By Sadie Robinson
Downloading PDF. Please wait... Issue 2566

Gareth Peirce says there are serious questions over the Birmingham terror trial

This article is over 6 years, 6 months old
Issue 2566
Gareth Peirce

Gareth Peirce (Pic: Guy Smallman)

Three men from Birmingham and a man from Stoke-on-Trent were convicted last week of plotting terror attacks. Naweed Ali, Khobaib Hussain, Mohibur Rahman and Tahir Aziz were jailed for life on Thursday of last week.

The court heard that the men had planned to strike police and military targets using a pipe bomb and a meat cleaver.

Gareth Peirce, the lawyer for Naweed Ali and Khobaib Hussain, has said serious questions remain about the case.

The judge, Mr Justice Globe, had instructed undercover police officers giving evidence during the trial not to communicate with one another. But deleted text messages sent by one undercover officer known as Vincent showed that officers were in contact with one another.

Gareth said, “Constant messages revealing meetings arranged between officers at lay bys on motorways and in the bars of hotels near the Old Bailey whilst they were in the midst of giving witness evidence in court must be sufficient to shock any court as to the propriety and integrity of the evidence being given and the reliability and credibility of the witness himself.

“Denial of contact by the central witness must reasonably cause doubt about the very case itself.”

One deleted text from Vincent read, “I’m determined to put in an Oscar performance when I get in that box.” Another read, “We’re getting older but not to [sic] old to twirl them and put them away for a long time ;-).”


The defendants claimed that police had planted evidence that was used against them. The judge and the jury accepted the police version of events.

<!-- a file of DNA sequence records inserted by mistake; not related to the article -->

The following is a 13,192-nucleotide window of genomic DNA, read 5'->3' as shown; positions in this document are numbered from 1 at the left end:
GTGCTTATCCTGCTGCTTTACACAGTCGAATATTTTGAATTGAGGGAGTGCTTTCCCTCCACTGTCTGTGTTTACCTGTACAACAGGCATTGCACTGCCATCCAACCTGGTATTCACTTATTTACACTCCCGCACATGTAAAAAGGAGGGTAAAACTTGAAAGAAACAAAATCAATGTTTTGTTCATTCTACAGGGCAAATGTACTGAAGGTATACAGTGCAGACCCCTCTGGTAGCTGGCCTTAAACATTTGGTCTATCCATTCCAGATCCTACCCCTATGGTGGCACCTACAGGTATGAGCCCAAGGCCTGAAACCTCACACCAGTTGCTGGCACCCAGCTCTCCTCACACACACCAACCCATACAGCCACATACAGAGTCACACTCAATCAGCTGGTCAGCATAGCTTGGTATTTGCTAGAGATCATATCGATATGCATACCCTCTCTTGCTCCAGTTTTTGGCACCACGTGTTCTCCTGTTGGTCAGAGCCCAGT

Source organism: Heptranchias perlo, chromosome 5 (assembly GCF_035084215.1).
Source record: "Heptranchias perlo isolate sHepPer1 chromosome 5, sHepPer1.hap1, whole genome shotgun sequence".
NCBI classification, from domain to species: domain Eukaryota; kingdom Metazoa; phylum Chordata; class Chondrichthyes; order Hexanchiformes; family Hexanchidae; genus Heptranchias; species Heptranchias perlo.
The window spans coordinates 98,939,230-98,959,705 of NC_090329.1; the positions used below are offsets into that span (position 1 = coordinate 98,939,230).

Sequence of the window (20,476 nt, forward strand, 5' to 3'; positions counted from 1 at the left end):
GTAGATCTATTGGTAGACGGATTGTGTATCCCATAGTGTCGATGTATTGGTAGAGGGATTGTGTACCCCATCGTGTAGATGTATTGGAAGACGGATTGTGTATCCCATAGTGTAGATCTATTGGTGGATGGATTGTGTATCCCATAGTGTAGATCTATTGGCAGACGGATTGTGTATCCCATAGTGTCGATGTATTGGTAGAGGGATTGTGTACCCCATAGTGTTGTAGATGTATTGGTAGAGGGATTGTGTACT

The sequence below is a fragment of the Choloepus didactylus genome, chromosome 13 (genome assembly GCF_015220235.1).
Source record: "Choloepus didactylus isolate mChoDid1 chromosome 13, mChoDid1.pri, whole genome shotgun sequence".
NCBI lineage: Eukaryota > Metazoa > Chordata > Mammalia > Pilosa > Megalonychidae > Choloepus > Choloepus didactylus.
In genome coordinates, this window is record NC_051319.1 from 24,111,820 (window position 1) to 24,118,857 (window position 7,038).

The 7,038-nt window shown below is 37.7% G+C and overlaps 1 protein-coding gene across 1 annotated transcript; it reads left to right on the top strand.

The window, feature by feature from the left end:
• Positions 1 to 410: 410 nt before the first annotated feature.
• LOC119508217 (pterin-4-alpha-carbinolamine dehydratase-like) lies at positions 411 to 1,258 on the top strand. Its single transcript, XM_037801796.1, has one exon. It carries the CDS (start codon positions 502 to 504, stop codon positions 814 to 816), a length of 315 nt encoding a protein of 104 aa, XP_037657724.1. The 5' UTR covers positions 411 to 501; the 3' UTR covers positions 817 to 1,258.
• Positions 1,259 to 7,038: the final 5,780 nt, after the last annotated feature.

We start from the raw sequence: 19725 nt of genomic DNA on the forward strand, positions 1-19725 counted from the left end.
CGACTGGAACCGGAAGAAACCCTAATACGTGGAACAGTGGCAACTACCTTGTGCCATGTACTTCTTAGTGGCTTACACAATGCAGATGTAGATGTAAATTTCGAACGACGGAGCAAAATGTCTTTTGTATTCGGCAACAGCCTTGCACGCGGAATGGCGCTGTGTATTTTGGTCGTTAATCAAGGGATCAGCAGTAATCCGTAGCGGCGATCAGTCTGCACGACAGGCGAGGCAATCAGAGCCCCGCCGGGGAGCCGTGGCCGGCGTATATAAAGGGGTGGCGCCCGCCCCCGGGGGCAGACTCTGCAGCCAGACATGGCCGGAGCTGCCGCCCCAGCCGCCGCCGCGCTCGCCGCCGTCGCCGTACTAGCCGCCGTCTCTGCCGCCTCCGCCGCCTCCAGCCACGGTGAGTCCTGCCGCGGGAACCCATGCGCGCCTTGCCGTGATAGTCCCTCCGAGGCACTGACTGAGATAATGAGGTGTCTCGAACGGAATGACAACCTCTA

Gareth said the defendants had been under “constant surveillance” for more than a month before they were arrested. She asked how they could have accessed the items found in Naweed Ali’s car—an improvised pipe bomb with gunpowder inside, shotgun cartridges and a meat cleaver—when under surveillance.

There was no evidence of the men obtaining, purchasing, handling or knowing of the items in the car. Gareth said, “There was no link of fingerprints with any of the defendants.”

As part of an undercover courier firm, Vincent would park Ali’s car while he made deliveries.

Gareth said, “One deleted text showed Andy [another undercover cop] referring to a photograph of Vincent with a “blunderbuss”, followed by an acknowledgement by another witness that he was a firearms buff who would undoubtedly, as the owner of a shotgun licence, have easy access to shotgun cartridges.”

There were fingerprints found on the items in the car. But they could not be checked against Vincent’s because there was no record of his fingerprints on the police fingerprint system.

She said that a notebook that was said to have been filled in contemporaneously “contained a mismatch of sequence of events”.

“It could never have been contemporaneously recorded during the undercover operation,” she said.

Moazzam Begg

Moazzam Begg (Pic: Guy Smallman)


Part of the trial was held in secret in the interests of “national security”.

Gareth said there is a “clear distortion” of the normal criminal justice process “as a result of the introduction of undercover police and British Security Service officers as the givers of evidence normally conducted by ‘ordinary’ counter terrorism detectives”.

She pointed out that it is not possible to adequately investigate previous behaviour of undercover officers. They can refuse to answer questions in court by claiming that to answer “would constitute a risk to national security”.

Former Guantanamo Bay detainee Moazzam Begg, who is now director of the Cage campaign group, said, “West Midlands Police was accused of entrapment, perjury and falsifying evidence. Such accusations have startling repercussions on future trials and arrests.

“The last successful terror attack in Birmingham occurred in 1974 and resulted in the convictions of the ‘Birmingham Six’. They were eventually freed after sixteen years in prison when the Court of Appeal accepted that police had fabricated and suppressed exculpatory evidence and ruled the convictions ‘unsafe and unsatisfactory’.

“Had the police in the case of the Birmingham Six also enjoyed anonymity it is reasonable to conclude their victims would have remained in prison.

“At the very least there must be an inquiry into how the police were able to escape scrutiny in a case filled with so many lies, inconsistencies and cover up.”

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